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Credit: Richard Hebda

Willows are widely respected for their role in the landscape.


Weeping willow (Salix babylonica) graces many an old farmyard and can be found arching tranquilly over stream and pond in quiet corners across North America. In fact, this singular foreign willow dominates the horticultural world almost to the exclusion of all other species, yet we in British Columbia are blessed with an unimaginable richness of willows (50 species, to be exact). In particular, the Pacific willow (Salix lucida) offers an admirable alternative to weeping willow for moist sites, as well as the power to heal landscapes scarred by our overzealous attempts to transform them.

Pacific willow is probably familiar to many of you as one of our most common swamp species. It grows as a tall shrub or small tree with mostly erect stems reaching to 15 m (50 ft.) in height. Young twigs are a glossy yellowish green, older branches pale brown, and the yellowish-brown old bark may be fissured, while the buds resemble little yellow duckbills. This willow's attractive 5- to 15-cm-long (2- to 6-in.) leaves are distributed in an alternate manner along its branches. Shaped like lance points, they taper to a graceful tip, showing margins lined with tiny teeth, an upper surface of a striking glossy green (hence the alternate common name of shining willow) and a contrasting lower surface of pale green. At the base of the petiole are obvious, rounded, ear-like structures called stipules.

The Pacific willow's flowers are borne in an elongated cluster called a catkin, appearing at the same time the leaves emerge or after, unlike some of our pussy willows, including Hooker's willow (Salix hookeriana) and Scouler's willow (Salix scouleriana), both of which are also good natives for the garden. The catkins are generally yellowish, turning pale brown with age before they drop. The 7-cm-long (3-in.) male catkins consist simply of bracts (highly modified leaves), each at the base of a cluster of five stamens. Female catkins have many individual flowers consisting of a bract and a single green pistil that matures into a pale-brown capsule. In late spring to early summer the capsule splits and fluffy white seeds drift gently to the ground to germinate in the moist soil.

Pacific willow occurs throughout British Columbia, excluding high elevations. The range extends to the prairies and southward into California, and related willows grow as far east as Labrador. You will find this willow in most wet situations with quiet standing water, including lakeshores and ponds, along stream and riverbanks, on flood plains and in moist meadows and swamps. Often it forms tall dense thickets. Willows were widely used by First Nations for many purposes, including medicinal ones. Specifically, the Thompson peoples used Pacific willow to make splints for broken limbs. Water from boiled willow bark was used to treat injuries, while the boiled bark could be tied on directly as a poultice. And the Stó:lõ people of the Fraser Valley are said to have drunk a decoction of the inner bark to treat pneumonia. Willow bark, incidentally, is known as the original source of the active ingredient in aspirin (acetylsalysilic acid for Salix).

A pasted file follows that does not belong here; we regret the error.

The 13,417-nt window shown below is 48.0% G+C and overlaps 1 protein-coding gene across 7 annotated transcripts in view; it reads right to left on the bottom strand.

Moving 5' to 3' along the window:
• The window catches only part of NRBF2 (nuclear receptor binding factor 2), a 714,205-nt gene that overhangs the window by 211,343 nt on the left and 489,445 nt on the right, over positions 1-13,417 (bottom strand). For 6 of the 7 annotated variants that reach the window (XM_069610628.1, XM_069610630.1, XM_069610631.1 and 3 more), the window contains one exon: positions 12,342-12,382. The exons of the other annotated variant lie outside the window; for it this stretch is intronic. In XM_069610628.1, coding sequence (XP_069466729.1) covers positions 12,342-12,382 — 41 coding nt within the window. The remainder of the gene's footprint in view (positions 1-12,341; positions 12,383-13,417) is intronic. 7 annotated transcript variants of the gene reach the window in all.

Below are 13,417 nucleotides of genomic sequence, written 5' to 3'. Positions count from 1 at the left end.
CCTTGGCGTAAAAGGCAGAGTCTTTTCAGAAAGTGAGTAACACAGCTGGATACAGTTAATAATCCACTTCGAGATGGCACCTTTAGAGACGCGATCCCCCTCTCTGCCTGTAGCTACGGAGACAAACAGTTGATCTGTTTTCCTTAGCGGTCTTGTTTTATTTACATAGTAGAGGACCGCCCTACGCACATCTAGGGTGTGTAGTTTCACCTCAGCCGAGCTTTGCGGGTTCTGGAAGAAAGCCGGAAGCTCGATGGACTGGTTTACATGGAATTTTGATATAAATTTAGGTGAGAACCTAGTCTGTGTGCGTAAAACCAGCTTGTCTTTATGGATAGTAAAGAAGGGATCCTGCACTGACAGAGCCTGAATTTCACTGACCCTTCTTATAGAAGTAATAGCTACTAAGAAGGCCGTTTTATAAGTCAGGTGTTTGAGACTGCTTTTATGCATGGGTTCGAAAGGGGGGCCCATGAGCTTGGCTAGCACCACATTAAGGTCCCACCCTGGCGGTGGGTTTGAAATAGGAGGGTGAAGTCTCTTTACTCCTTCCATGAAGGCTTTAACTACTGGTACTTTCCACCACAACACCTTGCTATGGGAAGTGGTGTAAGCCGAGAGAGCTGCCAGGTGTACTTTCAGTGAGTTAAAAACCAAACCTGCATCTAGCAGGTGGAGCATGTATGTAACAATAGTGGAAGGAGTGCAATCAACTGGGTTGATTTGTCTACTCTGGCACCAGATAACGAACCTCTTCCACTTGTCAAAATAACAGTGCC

First Nations also found other practical uses for the Pacific willow. The flexible branches were well suited to making fish traps, frames for sweat houses and rims for birch bark baskets. The Stl'atl'imx people of the Fraser Canyon used dried Pacific willow wood as both drill and hearth to make friction fires. Twine and rope, as well as delightful dolls, were fashioned from willow bark throughout our region.

In your own garden, Pacific willow is well suited to moist sites in larger lots where it can be grown for the rich glossy display of its leaves and its seasonal show of catkins. Unlike weeping willow, it remains relatively constrained, not reaching outward too far with its branches or roots. Regular pruning of the old stems keeps the form tidy and leads to bright new branches that are especially attractive in early spring. Of course, if you have a pond or ditch in need of a tree, Pacific willow is ideal. Moist sites under power lines are also appropriate because the tree crown can easily be kept from interfering with the wires. One of this willow's greatest attributes is its value as a species for restoring damaged streamsides and wetlands. When whips of young growth, cut in summer to fall, 1.5 to 2 m (5 to 7 ft.) long, are buried deeply, such that only half a metre (1.5 ft.) of stem shows above the ground, they will root very well and shoot out new growth within a year. Unrooted stems establish as well as rooted ones, so stem cuttings are an ideal way to propagate this willow for your garden. With its rapid growth it also makes a fast-growing hedge or screen and shades out unwanted weedy grasses and other herbaceous plants. So if you have a stream, pond or ditch, try our native Pacific willow. This refined relative of weeping willow will not only provide a graceful display but will also bind the soil and fight back rank invasive weeds, too.

The following plants are hardy to the zone number indicated: • Salix babylonica - zone 5 • Salix hookeriana - zone 7 • Salix lucida - zone 2 • Salix scouleriana - zone 2 An expert on native plants, Richard Hebda is curator of Botany and Earth History at the Royal British Columbia Museum in Victoria.